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Jobs are good but dreams are more important.  You gotta get a passport and you gotta travel. … You have to go not because you’re comfortable, but because you’re uncomfortable.

~Nikki Giovanni to a group of Northwestern University students, October 2013~

Recent statistics show that approximately 46% percent of Americans own a passport (excludes holders of passport cards).  This number doubled over a 10 year period.  Plenty of Americans are traveling abroad and I urge you to join their ranks.

Graphic provided by the u.S. State Department at www.travel.state.gov

Graphic provided by the U.S. State Department at http://www.travel.state.gov.

If you’re ready to get your passport you may be wondering whether you should get a passport card, passport book, or both.  What are the differences and advantages of both?

First, the similarities.  Both are good for up to 10 years for those aged 16 and older, and up to 5 years for those under the age of 16.  Each costs money for both the application and renewal processes.  And each one allows its holder to leave the borders of the United States and return.  The broad similarities end there.

A passport card is good only for regional travel between the U.S. and the following countries/regions at land border crossings and sea ports-of-entry:  Canada, Mexico, Bermuda, or the Caribbean.  If you’re cruising from Miami to The Bahamas and that’s it, you’re golden with just a passport card.  If you’re flying out of the United States to Canada or Mexico, forget about it.  If you’re flying out of the country to get anywhere, a passport card is useless.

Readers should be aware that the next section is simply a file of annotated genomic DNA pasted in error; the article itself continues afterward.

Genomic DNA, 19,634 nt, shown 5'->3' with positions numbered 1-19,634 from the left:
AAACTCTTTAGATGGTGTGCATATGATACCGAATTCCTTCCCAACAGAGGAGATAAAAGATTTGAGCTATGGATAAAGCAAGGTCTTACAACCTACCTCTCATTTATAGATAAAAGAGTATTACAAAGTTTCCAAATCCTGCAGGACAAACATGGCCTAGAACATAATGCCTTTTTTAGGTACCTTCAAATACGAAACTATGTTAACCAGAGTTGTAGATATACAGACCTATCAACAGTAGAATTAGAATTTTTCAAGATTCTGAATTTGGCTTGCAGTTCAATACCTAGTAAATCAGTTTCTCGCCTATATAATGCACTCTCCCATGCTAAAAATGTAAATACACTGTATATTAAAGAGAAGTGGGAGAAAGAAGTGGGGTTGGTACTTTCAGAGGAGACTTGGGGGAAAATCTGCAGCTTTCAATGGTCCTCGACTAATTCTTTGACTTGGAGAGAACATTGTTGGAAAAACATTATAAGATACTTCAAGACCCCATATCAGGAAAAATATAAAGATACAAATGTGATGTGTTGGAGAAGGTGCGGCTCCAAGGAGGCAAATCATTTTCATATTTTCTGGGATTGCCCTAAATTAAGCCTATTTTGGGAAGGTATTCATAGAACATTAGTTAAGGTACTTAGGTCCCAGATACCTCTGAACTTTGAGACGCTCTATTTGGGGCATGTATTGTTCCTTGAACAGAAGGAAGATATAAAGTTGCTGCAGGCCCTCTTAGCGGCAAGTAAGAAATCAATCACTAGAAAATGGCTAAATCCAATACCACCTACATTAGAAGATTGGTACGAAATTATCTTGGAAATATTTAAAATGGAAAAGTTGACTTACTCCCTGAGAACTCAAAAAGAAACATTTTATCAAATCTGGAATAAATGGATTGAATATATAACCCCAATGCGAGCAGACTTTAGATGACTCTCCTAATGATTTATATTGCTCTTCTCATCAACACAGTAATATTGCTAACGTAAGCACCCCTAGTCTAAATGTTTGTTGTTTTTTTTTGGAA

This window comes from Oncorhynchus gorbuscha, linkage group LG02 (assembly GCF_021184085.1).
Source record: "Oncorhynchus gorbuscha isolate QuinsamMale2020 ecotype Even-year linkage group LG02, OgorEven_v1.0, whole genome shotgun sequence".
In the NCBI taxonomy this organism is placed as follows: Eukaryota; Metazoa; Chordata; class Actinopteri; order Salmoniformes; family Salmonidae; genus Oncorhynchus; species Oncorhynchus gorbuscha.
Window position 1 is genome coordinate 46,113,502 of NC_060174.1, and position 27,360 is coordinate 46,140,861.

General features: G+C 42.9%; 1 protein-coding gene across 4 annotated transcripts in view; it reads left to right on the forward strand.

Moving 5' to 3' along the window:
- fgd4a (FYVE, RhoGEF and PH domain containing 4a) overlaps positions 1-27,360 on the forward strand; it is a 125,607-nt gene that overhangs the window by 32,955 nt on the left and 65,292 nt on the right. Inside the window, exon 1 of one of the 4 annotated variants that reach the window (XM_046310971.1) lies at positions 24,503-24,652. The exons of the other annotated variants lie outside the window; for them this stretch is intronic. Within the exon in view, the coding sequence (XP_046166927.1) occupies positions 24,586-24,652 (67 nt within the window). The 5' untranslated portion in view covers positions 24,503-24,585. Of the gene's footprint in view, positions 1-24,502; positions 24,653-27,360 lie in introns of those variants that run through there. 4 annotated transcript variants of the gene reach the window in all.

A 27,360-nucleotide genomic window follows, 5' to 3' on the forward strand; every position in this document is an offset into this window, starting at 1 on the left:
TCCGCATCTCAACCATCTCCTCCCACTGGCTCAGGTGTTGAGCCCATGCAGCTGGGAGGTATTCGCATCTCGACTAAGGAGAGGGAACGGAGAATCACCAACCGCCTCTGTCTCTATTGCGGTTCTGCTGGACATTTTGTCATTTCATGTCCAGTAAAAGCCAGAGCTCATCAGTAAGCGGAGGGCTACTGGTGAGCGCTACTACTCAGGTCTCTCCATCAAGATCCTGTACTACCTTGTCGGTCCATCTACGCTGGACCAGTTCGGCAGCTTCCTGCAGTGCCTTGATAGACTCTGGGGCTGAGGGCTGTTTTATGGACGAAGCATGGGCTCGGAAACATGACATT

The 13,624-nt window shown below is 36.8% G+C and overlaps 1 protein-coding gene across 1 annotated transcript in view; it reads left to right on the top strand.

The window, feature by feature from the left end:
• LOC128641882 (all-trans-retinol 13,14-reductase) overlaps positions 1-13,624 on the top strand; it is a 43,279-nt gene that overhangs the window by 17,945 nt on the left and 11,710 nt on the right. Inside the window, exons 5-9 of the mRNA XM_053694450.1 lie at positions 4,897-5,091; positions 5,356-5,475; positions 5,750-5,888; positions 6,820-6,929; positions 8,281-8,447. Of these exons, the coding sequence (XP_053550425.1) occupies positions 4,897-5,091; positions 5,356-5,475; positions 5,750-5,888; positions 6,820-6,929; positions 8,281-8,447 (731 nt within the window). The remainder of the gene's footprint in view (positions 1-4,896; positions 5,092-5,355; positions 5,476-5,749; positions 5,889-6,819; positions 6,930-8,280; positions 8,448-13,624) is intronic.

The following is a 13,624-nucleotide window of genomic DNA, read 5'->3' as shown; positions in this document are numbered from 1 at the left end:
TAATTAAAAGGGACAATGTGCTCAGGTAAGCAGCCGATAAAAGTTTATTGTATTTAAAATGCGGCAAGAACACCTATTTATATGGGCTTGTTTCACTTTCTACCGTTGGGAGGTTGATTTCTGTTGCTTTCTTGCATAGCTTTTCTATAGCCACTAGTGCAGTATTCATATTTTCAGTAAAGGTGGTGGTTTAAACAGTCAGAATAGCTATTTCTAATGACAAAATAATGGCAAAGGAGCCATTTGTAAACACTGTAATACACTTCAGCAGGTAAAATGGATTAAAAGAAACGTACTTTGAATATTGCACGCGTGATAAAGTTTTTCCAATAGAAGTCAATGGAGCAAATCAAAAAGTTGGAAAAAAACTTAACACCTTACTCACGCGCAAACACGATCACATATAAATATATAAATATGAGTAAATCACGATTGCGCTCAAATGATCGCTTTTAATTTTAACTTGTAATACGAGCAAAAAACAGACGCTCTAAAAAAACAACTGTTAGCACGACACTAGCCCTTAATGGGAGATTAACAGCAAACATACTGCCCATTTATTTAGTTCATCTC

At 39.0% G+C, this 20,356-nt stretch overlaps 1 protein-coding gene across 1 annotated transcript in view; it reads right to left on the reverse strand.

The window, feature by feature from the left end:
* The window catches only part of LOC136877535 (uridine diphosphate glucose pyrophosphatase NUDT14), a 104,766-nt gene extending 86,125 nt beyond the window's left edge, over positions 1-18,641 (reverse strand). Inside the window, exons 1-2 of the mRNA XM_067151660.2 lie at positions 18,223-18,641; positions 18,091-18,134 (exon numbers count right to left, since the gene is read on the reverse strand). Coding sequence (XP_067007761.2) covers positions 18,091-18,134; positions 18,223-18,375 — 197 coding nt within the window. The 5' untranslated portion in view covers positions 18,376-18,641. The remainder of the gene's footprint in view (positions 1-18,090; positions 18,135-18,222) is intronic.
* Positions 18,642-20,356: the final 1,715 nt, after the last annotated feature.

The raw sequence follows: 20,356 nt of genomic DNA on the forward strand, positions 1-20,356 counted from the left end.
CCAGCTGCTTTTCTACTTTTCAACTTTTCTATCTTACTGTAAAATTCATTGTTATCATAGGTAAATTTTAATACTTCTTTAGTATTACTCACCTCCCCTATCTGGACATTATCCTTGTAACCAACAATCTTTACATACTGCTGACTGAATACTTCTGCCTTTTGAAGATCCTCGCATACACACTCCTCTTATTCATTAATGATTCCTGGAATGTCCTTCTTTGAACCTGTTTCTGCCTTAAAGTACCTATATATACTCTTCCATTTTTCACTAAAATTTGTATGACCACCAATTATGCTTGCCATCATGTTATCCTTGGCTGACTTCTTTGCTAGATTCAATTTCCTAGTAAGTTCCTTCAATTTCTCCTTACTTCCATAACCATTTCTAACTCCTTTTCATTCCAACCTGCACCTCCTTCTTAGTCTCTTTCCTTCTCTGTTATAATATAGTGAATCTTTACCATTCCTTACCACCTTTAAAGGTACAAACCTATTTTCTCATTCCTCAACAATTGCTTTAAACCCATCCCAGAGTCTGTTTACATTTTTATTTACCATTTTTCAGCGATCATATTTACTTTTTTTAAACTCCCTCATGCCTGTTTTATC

The most common document that Americans apply for in order to travel abroad is the passport book.  It measures about 5″ x 3.5″ when closed, as opposed to the passport card which is the size of a driver’s license. The passport book will let you travel just about anywhere in the world by land, sea, or air.

If you’re flying out of the country to get anywhere, a passport card is useless.

The best option if you want to travel widely?  A passport book, although it is more expensive.

Adults (those aged 16 and older) applying for a passport book for the first time will pay $110 to the government, and $25 to a passport processing agency (i.e., post office, court house, etc.). Conversely, first time applicants of a passport card (who do not already hold a passport) will pay just $30 to the government and $25 to a processing agency.  If you are a first time adult applicant who desires both a passport book and card?  It’ll cost $140, plus the $25 agency processing fee.  Renewal costs are the same as application costs.

Fees for minors under the age of 16 who apply for the first time are $80 for a passport book, $15 for a passport card, and $95 for both.  Those fees are in addition to the $25 processing fee required by the processing agency.

What are the advantages of getting a passport card if a passport book is the ultimate travel document?  A passport card can serve as a backup form of federally issued identification if you happen to lose your passport while abroad, although you will have to replace your passport before re-entering the U.S.  A passport card can be used in addition to your state driver’s license if you need to prove identity for official purposes like obtaining employment.  Lastly, a passport card may not be a bad idea for minors too young to get a driver’s license but who need to show identification at airport security checkpoints.  It’s relatively cheap to add on a passport card for minors.

The best option if you want to travel widely? A passport book, although it is more expensive.

Whichever option you choose, make sure that you put applying for a passport on your priority list of things to do.  You can thank me later.  There’s a whole world out there just waiting for you to explore it.  If not you, then who?  If not now, when?  Go explore, dream, and discover.


For more information on applying for a passport, go to www.travel.state.gov.